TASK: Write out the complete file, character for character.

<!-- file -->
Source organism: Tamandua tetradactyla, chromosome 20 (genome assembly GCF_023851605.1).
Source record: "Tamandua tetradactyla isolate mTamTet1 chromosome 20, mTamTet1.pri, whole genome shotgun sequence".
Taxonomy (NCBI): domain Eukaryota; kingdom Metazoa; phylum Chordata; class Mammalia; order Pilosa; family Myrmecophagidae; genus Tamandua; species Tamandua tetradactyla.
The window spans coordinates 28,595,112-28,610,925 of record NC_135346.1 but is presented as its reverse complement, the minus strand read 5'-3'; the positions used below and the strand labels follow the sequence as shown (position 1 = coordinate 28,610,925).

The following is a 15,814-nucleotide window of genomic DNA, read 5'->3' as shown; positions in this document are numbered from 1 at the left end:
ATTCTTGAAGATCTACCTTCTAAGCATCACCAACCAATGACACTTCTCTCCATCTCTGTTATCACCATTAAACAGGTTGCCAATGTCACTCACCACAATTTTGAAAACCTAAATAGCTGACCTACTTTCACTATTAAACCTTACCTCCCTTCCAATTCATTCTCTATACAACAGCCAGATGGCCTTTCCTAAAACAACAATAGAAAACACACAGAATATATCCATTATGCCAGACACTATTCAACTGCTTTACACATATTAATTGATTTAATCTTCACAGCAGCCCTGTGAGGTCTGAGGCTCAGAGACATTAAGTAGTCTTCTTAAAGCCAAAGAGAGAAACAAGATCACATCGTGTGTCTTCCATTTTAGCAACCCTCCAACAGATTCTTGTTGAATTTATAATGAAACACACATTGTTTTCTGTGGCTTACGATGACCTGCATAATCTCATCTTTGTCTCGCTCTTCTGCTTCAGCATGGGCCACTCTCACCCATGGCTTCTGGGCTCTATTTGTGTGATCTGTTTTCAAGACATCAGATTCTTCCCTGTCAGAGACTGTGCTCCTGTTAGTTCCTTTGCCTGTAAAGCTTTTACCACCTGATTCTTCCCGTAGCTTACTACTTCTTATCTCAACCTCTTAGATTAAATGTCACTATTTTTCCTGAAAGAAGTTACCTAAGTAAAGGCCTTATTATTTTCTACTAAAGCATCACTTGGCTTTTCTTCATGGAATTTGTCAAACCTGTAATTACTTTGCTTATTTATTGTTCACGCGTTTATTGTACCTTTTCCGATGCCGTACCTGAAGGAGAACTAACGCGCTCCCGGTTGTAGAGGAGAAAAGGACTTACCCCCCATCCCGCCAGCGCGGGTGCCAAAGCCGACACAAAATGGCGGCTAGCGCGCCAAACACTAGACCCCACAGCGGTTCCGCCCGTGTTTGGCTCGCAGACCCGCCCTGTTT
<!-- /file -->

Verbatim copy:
Source organism: Tamandua tetradactyla, chromosome 20 (genome assembly GCF_023851605.1).
Source record: "Tamandua tetradactyla isolate mTamTet1 chromosome 20, mTamTet1.pri, whole genome shotgun sequence".
Taxonomy (NCBI): domain Eukaryota; kingdom Metazoa; phylum Chordata; class Mammalia; order Pilosa; family Myrmecophagidae; genus Tamandua; species Tamandua tetradactyla.
The window spans coordinates 28,595,112-28,610,925 of record NC_135346.1 but is presented as its reverse complement, the minus strand read 5'-3'; the positions used below and the strand labels follow the sequence as shown (position 1 = coordinate 28,610,925).

The following is a 15,814-nucleotide window of genomic DNA, read 5'->3' as shown; positions in this document are numbered from 1 at the left end:
ATTCTTGAAGATCTACCTTCTAAGCATCACCAACCAATGACACTTCTCTCCATCTCTGTTATCACCATTAAACAGGTTGCCAATGTCACTCACCACAATTTTGAAAACCTAAATAGCTGACCTACTTTCACTATTAAACCTTACCTCCCTTCCAATTCATTCTCTATACAACAGCCAGATGGCCTTTCCTAAAACAACAATAGAAAACACACAGAATATATCCATTATGCCAGACACTATTCAACTGCTTTACACATATTAATTGATTTAATCTTCACAGCAGCCCTGTGAGGTCTGAGGCTCAGAGACATTAAGTAGTCTTCTTAAAGCCAAAGAGAGAAACAAGATCACATCGTGTGTCTTCCATTTTAGCAACCCTCCAACAGATTCTTGTTGAATTTATAATGAAACACACATTGTTTTCTGTGGCTTACGATGACCTGCATAATCTCATCTTTGTCTCGCTCTTCTGCTTCAGCATGGGCCACTCTCACCCATGGCTTCTGGGCTCTATTTGTGTGATCTGTTTTCAAGACATCAGATTCTTCCCTGTCAGAGACTGTGCTCCTGTTAGTTCCTTTGCCTGTAAAGCTTTTACCACCTGATTCTTCCCGTAGCTTACTACTTCTTATCTCAACCTCTTAGATTAAATGTCACTATTTTTCCTGAAAGAAGTTACCTAAGTAAAGGCCTTATTATTTTCTACTAAAGCATCACTTGGCTTTTCTTCATGGAATTTGTCAAACCTGTAATTACTTTGCTTATTTATTGTTCACGCGTTTATTGTACCTTTTCCGATGCCGTACCTGAAGGAGAACTAACGCGCTCCCGGTTGTAGAGGAGAAAAGGACTTACCCCCCATCCCGCCAGCGCGGGTGCCAAAGCCGACACAAAATGGCGGCTAGCGCGCCAAACACTAGACCCCACAGCGGTTCCGCCCGTGTTTGGCTCGCAGACCCGCCCTGTTT